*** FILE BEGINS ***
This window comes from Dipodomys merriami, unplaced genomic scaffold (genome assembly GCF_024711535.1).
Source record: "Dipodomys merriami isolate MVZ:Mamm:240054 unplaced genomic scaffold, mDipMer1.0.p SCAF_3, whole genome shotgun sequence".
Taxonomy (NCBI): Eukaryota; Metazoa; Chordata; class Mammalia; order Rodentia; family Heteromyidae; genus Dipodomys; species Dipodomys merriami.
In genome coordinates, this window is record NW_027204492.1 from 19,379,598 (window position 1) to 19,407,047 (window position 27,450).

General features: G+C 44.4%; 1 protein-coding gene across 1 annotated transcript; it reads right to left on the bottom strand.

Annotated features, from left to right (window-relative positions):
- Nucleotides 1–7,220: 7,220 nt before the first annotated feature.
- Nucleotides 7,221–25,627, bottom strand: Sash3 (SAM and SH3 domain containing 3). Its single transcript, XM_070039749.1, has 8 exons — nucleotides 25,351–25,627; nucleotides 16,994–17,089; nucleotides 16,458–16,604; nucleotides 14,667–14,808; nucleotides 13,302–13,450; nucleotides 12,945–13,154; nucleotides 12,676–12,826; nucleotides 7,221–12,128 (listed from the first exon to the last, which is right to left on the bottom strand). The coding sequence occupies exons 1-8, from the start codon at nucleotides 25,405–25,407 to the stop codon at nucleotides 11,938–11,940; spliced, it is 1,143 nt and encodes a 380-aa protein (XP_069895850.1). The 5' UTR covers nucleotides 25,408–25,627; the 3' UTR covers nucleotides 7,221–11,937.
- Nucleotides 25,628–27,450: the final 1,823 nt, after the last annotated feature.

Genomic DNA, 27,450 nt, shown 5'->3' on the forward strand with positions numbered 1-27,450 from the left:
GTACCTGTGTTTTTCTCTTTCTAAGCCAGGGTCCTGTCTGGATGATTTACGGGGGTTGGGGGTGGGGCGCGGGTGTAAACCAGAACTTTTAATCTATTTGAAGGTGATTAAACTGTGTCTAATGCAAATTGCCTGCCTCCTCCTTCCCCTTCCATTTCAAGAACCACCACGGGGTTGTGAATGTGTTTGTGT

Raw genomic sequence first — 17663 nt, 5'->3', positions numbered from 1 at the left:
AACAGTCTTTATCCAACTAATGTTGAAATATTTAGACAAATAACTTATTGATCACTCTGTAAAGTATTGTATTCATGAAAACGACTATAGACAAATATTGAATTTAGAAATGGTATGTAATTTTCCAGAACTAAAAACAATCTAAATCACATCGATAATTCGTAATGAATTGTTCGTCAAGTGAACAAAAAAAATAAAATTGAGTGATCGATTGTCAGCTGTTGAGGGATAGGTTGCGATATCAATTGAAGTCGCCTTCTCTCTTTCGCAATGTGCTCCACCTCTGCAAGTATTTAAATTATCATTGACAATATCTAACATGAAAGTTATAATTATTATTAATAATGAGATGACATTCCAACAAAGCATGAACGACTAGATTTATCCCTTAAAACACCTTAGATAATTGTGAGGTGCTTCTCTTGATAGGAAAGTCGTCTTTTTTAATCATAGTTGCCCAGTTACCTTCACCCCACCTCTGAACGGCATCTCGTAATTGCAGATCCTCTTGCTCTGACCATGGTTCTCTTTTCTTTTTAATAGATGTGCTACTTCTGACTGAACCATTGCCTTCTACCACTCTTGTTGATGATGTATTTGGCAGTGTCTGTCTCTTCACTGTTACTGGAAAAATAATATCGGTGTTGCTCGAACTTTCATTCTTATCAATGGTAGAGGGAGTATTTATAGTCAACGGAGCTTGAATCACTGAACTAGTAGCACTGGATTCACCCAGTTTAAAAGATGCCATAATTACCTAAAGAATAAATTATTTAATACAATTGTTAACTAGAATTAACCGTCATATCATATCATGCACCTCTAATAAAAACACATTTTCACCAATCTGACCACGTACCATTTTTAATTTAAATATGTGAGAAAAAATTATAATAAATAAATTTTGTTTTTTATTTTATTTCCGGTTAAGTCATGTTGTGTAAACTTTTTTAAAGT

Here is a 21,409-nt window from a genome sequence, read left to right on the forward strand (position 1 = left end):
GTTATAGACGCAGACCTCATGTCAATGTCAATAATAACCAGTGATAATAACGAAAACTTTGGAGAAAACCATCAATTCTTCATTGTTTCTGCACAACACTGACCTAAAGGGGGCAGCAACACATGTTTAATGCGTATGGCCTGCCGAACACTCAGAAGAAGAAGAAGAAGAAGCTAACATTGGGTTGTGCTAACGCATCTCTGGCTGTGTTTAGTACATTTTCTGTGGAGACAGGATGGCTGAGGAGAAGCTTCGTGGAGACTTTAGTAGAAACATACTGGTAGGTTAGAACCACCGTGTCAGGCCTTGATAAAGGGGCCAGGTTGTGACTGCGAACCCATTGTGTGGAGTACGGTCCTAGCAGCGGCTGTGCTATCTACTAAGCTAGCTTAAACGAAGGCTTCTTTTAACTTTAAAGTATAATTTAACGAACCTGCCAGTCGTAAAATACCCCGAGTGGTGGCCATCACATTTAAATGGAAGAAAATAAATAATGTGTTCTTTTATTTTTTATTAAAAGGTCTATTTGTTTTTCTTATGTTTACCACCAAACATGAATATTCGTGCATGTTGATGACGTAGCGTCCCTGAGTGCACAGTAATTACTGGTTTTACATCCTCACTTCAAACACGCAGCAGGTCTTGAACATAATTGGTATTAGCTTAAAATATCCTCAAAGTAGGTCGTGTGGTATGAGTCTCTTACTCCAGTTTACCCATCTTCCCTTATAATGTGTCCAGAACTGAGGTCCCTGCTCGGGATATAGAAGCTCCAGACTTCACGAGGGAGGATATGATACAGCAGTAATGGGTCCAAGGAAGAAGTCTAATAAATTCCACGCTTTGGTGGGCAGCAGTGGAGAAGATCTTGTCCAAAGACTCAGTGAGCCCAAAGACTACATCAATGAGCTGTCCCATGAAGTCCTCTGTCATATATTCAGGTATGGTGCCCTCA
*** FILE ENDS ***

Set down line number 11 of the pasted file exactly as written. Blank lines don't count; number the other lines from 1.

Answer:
GTACCTGTGTTTTTCTCTTTCTAAGCCAGGGTCCTGTCTGGATGATTTACGGGGGTTGGGGGTGGGGCGCGGGTGTAAACCAGAACTTTTAATCTATTTGAAGGTGATTAAACTGTGTCTAATGCAAATTGCCTGCCTCCTCCTTCCCCTTCCATTTCAAGAACCACCACGGGGTTGTGAATGTGTTTGTGT